Ripped jeans, tattered T-shirts, a moth-eaten sweater, even beloved stuffed animals – all found their way to a one-day pop-up at the shuttered Steven Alan clothing store on Amsterdam Avenue near West 82nd Street.
Graduate students Tara Maurice and Tianyue “Caroline” Zhang hosted the workshop for their thesis called “Pretty/Ugly: Fashion, Waste & Consumption.” Their research for a Masters in Design for Social Innovation at the School of Visual Arts focuses on the economic, environmental and human costs of “fast-fashion.” They billed the Sept. 29th event as a way to learn a valuable life skill, while meeting friends, neighbors and others concerned about clothing waste.
“Jeans get better as they get older, right?” said one woman, who spotted the Mending Lab poster and returned with several damaged goods. “It’s always the one you love the most that gets the hole.”
Standing over a sewing machine, Maurice, a former fashion executive, revived piles of shirts and pants that would have become garbage. She sewed cloth patches on the inside to stabilize giant holes, before creating a web of stitching on the outside.
“In terms of solid waste, we basically throw away most of what we buy within a year of its original purchase. So, knowing that and being a designer, it got hard to be a designer,” said Maurice, who lives on the Upper West Side with her husband and children. “I’m trying to do a different kind of designing, which is designing a solution.”
“Extend the Life-Cycle”
The women hung samples of potential art-messaging around the room. “Fashion now is a system that makes things for consumers to throw away,” read one poster, a photo of scavengers on a landfill. Another showed two well-dressed women in winter coats, and a recent claim, “80 pounds: the amount of shoes and clothing the average Western consumer discards per year.”
Caroline Zhang hovered over a growing group of novices and veterans, demonstrating various hand-stitching techniques for mending tears, closing holes and reinforcing frayed seams.
“We buy things and just give them away, so I think it is important for us, not to make a new life, but to extend the life-cycle of all the stuff we’ve bought,” said Zhang, who studied sociology in China before interning at several fashion magazines.
“I can’t find it!” said Mary Beth Lumley, marveling at a once-visible hole in her favorite cardigan. “It’s a nice sweater, and I haven’t had the heart to throw it away or recycle it. I didn’t want to give it to Good Will or Salvation Army because there was a hole in it.”
A Social Experience
Others chose “visible mending,” a technique that uses decorative fabrics and elaborate stitching to show off repairs. Some say renewed interest in this technique is a deliberate rejection of cheap, disposable “fast-fashion,” along with a move toward owning fewer things and living in smaller spaces.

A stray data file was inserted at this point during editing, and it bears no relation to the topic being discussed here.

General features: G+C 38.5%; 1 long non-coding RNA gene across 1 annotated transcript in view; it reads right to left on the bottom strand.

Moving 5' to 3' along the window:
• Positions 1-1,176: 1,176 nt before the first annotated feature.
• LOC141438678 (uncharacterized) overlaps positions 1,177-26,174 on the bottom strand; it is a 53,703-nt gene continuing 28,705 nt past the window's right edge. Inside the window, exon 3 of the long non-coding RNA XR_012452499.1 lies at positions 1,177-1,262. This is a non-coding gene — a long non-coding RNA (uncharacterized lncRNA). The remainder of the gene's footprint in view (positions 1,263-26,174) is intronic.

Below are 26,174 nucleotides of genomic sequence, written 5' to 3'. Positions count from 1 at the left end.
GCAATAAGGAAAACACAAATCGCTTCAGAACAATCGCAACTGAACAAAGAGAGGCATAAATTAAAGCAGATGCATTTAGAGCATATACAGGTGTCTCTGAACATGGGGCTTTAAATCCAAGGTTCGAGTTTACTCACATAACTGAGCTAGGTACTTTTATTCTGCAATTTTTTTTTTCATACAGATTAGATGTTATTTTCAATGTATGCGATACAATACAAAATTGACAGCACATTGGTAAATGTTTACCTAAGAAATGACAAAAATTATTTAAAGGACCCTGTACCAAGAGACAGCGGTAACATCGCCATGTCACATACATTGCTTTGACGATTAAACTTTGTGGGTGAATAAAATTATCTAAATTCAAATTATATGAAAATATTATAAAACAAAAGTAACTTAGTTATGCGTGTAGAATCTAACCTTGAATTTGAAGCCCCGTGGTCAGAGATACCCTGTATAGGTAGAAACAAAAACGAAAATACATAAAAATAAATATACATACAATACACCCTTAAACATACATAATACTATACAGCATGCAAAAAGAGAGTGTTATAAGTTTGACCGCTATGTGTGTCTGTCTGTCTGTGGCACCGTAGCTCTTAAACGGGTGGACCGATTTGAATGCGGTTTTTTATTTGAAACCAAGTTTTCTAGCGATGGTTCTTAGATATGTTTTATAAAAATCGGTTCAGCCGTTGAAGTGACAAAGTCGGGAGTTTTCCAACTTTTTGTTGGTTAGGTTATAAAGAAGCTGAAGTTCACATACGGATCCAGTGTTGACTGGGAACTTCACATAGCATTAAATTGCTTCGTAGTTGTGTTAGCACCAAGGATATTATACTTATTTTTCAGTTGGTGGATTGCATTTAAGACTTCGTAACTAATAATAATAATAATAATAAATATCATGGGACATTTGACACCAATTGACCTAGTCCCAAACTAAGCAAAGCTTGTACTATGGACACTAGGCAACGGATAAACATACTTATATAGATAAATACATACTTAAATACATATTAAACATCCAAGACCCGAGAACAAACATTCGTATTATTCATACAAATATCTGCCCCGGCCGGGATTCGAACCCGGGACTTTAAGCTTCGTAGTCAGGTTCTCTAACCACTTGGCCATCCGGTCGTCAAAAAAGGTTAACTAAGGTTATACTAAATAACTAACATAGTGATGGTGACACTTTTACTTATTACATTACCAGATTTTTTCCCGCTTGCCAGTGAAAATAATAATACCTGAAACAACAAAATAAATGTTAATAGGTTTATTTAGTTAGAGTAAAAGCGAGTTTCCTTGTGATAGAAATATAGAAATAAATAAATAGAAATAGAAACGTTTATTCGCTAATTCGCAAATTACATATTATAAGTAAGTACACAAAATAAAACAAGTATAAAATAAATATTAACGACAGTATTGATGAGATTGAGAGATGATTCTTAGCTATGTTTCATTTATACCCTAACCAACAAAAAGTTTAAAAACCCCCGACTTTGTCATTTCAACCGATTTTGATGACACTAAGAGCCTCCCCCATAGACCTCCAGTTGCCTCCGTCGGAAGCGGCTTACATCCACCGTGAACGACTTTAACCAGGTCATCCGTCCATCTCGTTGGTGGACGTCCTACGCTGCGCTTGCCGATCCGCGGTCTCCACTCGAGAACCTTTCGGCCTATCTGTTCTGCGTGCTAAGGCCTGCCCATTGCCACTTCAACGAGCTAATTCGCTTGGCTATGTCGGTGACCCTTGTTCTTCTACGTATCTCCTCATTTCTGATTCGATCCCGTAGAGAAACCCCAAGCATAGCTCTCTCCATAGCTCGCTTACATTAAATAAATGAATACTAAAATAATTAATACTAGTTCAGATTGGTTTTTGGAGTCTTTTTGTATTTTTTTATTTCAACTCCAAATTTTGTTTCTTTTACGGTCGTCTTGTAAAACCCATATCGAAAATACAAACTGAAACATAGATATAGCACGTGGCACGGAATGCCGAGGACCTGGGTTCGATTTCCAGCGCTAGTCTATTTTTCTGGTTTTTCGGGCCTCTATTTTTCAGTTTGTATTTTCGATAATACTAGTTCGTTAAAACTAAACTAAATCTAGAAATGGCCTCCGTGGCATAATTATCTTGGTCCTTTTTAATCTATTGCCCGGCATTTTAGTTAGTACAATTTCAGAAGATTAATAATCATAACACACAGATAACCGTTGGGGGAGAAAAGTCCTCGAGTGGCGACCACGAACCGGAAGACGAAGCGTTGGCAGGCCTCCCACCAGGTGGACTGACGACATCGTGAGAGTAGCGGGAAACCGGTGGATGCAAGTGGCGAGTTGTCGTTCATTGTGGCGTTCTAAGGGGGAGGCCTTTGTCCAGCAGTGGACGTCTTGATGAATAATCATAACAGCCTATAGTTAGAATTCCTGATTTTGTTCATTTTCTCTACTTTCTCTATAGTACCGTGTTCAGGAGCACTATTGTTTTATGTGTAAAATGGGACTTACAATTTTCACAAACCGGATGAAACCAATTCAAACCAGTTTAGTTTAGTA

In no time, veterans were helping beginners, and novices were sharing their newfound skills with each other. The social nature of the pop-up surprised several people who grew up mending their belongings at home, often out of necessity.
“This is just great, to get together with other people out to repair things, plus to raise my consciousness about the clothing industry, which I never thought about,” said Amy Stone, an Upper West Sider who learned the skill as a Girl Scout.
“We want to create community where people can connect with each other by doing things with [their] hands, together,” said Zhang. “Not that we persuade people to say ‘you should not buy things.’ It’s impossible. But by making people get together, we … make things happen.”
There’s much to be done right here. The average New Yorker tosses out 46 pounds of clothing and other textiles, or nearly 200,000 tons annually, according the City’s Department of Sanitation (DSNY). This fiscal year, DSNY budgeted more than $412 million to export its garbage to landfills as far away as South Carolina. In 2016, it launched “donateNYC, ” an initiative to prevent reusable electronics, furniture and other items from entering the waste stream. Last year the program diverted more than 11,500 tons of textiles and clothing from landfills.
There’s also a growing financial opportunity in salvaging garments. The sanitation department’s “NYC Reuse Sector Report 2019” found 432 retailers and community organizations engaged in the reuse, recycling or resale of clothing, up from 375 in 2017. Recent surveys suggest more shoppers consider resale value when buying clothes, and big corporations are, at least, talking about “sustainable” production processes.
Zhang and Maurice say solutions will be difficult because the problems are so complex. The thesis of their graduate study remains a work in progress. But they were thrilled with the turnout at the Mending Lab. More than 30 people dropped in for a chance to learn – or remember – how to mend their garments using needles, thread and patches of recycled fabric. So many people took part – and wanted to stay so long – that the three-hour event went on for five hours.
For more information on NYC Sanitation Department’s reuse and recycling programs, visit:
“I’m trying to do a different kind of designing, which is designing a solution.” Graduate student Tara Maurice